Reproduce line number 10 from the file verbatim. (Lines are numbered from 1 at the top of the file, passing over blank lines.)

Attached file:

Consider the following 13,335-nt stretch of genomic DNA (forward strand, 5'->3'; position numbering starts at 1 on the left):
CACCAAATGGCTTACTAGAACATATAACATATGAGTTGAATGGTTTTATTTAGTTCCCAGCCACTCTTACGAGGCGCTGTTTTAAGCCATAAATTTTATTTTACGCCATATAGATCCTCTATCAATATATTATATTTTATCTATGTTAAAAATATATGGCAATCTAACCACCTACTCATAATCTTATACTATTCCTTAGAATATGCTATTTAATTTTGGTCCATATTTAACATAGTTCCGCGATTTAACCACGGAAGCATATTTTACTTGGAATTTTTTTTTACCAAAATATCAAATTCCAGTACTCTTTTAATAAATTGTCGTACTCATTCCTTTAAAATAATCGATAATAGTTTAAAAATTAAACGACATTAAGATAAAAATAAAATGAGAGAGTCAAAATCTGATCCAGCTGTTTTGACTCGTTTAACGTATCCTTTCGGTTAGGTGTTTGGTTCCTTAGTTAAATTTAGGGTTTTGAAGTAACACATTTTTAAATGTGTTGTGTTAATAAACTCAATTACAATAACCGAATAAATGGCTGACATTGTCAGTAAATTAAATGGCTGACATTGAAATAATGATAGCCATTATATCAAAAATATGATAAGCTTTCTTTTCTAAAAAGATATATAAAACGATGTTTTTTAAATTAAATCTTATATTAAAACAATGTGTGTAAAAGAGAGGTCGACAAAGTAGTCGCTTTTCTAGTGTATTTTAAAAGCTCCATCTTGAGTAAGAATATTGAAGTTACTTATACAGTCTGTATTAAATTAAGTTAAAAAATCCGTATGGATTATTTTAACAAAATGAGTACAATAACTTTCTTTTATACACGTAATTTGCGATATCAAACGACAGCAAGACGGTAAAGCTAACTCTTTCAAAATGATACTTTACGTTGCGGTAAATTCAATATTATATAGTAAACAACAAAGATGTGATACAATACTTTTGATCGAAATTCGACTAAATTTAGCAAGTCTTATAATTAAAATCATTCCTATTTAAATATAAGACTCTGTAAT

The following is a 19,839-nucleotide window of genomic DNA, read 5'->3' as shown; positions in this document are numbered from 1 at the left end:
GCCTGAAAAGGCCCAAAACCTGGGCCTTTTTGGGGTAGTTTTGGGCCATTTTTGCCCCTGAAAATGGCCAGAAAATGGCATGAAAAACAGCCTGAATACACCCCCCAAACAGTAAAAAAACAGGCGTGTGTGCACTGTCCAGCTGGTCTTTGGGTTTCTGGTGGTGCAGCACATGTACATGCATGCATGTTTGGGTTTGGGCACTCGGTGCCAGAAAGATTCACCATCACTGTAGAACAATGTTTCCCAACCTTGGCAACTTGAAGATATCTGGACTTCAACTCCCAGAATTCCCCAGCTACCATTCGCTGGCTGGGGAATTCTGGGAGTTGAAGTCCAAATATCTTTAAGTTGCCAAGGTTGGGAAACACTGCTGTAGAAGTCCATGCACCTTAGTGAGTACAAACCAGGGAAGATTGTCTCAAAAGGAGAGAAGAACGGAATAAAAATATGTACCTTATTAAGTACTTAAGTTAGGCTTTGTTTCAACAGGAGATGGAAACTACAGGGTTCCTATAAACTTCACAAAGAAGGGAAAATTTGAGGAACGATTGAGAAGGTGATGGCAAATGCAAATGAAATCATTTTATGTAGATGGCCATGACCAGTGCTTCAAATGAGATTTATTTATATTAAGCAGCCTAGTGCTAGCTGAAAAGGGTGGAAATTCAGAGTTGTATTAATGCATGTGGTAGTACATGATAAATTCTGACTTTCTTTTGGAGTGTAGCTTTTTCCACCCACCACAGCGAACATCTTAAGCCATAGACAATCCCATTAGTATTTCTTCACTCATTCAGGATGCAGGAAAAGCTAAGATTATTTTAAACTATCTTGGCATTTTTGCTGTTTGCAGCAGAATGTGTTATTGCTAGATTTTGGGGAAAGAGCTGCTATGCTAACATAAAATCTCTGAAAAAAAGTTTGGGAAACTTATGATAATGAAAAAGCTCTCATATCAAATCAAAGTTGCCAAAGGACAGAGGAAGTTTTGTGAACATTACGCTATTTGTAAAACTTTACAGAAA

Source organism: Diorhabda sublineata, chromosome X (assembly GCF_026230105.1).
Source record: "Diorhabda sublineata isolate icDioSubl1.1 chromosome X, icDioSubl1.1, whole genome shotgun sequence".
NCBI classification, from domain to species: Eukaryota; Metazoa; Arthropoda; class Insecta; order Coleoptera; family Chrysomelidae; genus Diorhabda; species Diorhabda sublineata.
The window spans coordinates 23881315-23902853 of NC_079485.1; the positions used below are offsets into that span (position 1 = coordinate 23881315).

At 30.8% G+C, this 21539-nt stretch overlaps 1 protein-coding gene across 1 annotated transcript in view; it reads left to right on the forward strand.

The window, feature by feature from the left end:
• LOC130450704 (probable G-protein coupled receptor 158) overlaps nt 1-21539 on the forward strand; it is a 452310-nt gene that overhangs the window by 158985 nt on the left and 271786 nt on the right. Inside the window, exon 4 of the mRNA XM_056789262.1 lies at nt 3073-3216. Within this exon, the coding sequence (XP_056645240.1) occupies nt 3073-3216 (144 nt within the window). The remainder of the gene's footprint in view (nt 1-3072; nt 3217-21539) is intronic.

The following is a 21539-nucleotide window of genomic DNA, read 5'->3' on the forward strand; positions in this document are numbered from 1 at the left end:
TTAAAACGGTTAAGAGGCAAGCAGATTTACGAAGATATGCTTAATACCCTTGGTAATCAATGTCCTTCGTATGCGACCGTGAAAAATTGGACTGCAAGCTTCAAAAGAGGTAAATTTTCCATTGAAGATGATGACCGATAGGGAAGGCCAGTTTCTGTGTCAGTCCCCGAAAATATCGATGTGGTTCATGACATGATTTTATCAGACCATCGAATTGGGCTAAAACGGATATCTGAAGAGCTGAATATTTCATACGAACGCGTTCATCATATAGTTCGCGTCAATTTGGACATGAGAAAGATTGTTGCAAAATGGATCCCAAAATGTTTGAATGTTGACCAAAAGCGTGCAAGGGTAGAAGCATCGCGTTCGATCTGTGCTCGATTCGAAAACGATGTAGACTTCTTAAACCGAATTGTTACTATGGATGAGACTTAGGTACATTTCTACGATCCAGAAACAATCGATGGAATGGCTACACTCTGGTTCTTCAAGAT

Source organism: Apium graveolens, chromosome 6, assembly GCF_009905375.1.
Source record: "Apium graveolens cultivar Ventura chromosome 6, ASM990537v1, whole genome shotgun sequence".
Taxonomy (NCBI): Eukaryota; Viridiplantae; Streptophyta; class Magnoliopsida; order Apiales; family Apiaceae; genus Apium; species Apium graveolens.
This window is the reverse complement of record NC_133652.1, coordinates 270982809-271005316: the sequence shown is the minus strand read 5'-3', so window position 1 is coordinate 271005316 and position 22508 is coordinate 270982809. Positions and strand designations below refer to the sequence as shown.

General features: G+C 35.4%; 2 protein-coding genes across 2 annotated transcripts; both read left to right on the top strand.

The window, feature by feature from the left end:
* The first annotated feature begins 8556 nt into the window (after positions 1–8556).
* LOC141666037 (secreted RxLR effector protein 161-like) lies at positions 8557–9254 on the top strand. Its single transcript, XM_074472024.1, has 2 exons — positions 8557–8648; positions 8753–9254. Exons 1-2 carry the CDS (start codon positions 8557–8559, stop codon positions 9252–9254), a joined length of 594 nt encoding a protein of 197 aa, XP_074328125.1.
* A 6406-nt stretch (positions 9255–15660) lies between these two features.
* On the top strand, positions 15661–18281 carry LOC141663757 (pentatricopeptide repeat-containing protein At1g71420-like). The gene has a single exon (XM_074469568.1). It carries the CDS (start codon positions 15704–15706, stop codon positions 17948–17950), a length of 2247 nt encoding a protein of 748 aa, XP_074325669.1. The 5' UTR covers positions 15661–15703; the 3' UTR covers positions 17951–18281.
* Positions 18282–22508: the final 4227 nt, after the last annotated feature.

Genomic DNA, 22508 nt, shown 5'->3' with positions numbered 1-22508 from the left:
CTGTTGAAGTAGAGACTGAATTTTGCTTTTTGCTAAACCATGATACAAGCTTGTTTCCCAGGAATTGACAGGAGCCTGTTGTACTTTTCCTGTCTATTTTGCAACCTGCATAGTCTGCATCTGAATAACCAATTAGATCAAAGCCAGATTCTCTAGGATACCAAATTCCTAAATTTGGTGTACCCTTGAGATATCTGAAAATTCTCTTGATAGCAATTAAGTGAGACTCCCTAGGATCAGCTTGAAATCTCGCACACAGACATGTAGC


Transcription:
The window, feature by feature from the left end: